Now that “The Secret” has been revealed on “Larry King Live” and “Oprah,” it’s tempting to say it is no longer a secret. Millions of people are adjusting the contents of their thoughts to align their minds with “The Law of Attraction” and get the things they want. It seems to me this latest craze offers a good opportunity to contemplate some deep spiritual truths.
First, before I’m accused of being too critical, a couple of caveats:
- I have no argument with the principles expressed in “The Secret.” Whether it’s accurate to call them “laws” the same way that gravity and thermodynamics are laws is arguable, but the idea that thoughts have power and energy is consistent with every metaphysical system I’m aware of. That the content of our thoughts has a strong influence on what happens to us in life is also consistent with spiritual teachings, not to mention common sense. Clearly, sick people who think they’ll heal are likely to do much better than those who think they’re doomed, and I’d rather invest in entrepreneurs who believe they’ll succeed than in someone who’s consumed by the fear of ruin.
- I have nothing against material prosperity. Going after the good things in life is not, in itself, an impediment to spiritual fulfillment. It can even be a steppingstone.
What gives me pause about “The Secret” is not the secret itself but the hype surrounding it: specifically, the emphasis on getting rich, and the assertion that anyone who follows instructions can, should and will fulfill every one of their desires, guaranteed. The danger is that people will forget about the deeper spiritual laws and look for happiness in all the wrong places.
The secret that’s missing from “The Secret” is at the heart of every spiritual teaching, whether Jesus’s “lilies of the fields” sermon or Buddha’s Four Noble Truths: what you desire matters a great deal, as does the intensity with which you crave it and the degree to which you’re attached to having it.
In a culture that stokes the fire of acquisitive craving at every turn—to the detriment of the planet as well as our souls—it’s useful to remember what all the wisdom traditions teach: don’t pin your hopes for lasting happiness on sensory pleasures or material possessions; they are, by their very nature, impermanent, perishable, or incomplete. Every teaching, East and West, holds that feverish cravings are a setup for disappointment and frustration; whatever joy and satisfaction we gain from a desire fulfilled will inevitably fade, only to be replaced by another craving.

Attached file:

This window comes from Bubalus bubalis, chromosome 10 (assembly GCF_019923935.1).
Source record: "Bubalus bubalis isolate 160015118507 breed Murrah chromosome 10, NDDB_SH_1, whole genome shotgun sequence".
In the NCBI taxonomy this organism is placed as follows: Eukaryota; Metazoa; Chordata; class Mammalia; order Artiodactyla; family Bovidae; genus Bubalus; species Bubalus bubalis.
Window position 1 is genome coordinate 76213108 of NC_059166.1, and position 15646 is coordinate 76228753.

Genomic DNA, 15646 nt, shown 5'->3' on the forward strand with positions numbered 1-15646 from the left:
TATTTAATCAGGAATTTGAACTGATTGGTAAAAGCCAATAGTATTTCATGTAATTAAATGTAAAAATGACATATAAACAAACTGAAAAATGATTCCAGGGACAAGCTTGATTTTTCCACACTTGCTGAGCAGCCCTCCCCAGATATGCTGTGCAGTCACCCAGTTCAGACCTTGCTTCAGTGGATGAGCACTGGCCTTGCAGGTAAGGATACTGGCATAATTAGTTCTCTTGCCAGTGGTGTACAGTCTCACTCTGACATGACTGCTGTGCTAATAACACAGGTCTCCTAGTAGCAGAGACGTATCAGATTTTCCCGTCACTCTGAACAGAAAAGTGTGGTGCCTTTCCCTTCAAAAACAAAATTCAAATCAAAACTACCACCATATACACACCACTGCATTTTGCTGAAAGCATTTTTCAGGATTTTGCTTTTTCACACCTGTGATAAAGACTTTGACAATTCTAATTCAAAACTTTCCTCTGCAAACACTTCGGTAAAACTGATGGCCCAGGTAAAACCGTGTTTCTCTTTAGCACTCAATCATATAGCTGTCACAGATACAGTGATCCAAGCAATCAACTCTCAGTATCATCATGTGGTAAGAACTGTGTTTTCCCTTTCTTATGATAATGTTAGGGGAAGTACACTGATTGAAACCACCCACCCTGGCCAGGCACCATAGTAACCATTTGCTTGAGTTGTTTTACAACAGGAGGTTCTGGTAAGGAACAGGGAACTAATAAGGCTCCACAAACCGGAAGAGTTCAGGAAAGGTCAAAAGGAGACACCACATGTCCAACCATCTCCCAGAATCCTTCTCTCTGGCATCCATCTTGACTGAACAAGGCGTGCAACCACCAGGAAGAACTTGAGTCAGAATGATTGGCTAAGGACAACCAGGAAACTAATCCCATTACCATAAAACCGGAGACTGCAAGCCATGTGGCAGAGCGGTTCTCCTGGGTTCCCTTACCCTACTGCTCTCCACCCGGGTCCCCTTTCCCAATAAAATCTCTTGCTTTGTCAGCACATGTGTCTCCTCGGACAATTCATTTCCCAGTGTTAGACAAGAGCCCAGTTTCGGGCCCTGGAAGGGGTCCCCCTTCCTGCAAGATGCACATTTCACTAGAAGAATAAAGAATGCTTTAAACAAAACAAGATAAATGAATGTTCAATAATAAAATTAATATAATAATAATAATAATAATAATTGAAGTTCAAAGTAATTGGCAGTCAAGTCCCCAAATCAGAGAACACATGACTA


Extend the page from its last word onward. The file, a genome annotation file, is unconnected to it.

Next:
Not that we should stop wanting pleasure and prosperity and worthwhile achievements—as if we could—but rather that we should play those worldly games without any illusion that winning will give us what we’re really, truly searching for deep in our hearts: the imperishable peace and bliss that comes only from awakening to our divine Essence. Material wealth might make that search more comfortable, but it’s not a prerequisite and it can also be a distraction. Therefore, we are advised to direct the energy of desire first and foremost to the inner quest and enjoy the fleeting pleasures of worldly life as icing on the cake.
To their credit, the spokespersons for “The Secret” emphasize that one key to getting what you want is to be grateful for what you already have. This comes close to indicating the spiritual truth that the source of happiness, peace and fulfillment is present within us at the core of being, and it’s ours to access, whether we get the things we want or not. Awakening to that truth—not just intellectually but by direct contact—would seem to be the premiere goal, and a fine platform on which to use principles like “The Secret” to achieve worthy goals (seek ye first the kingdom, as Jesus put it, and all the rest will be added).
So, go for it. Think right, do right and get what you want. But while you’re doing it, keep some things in mind: 1) the satisfaction you gain from any fulfilled desire will be temporary, 2) don’t let yourself get overly attached to getting what you think you want, 3) be prepared to accept graciously what the universe delivers (to paraphrase Bob Dylan, your mind knows what you want, but God knows what you need), 4) seek the sublime union with the Sacred in the depths of your being, where the ups and downs of outer life can’t penetrate.
While you’re at it, think carefully about what you really want, beyond all the glitter and gold and ego gratification. “When all your desires are distilled,” sang the Sufi poet Hafiz, “you will cast just two votes: to love more, and be happy.” Why not adjust your desires upward, toward that which is most generous, noble and enduring? And why not apply some portion of your mind power for the good of others and our wounded planet as well?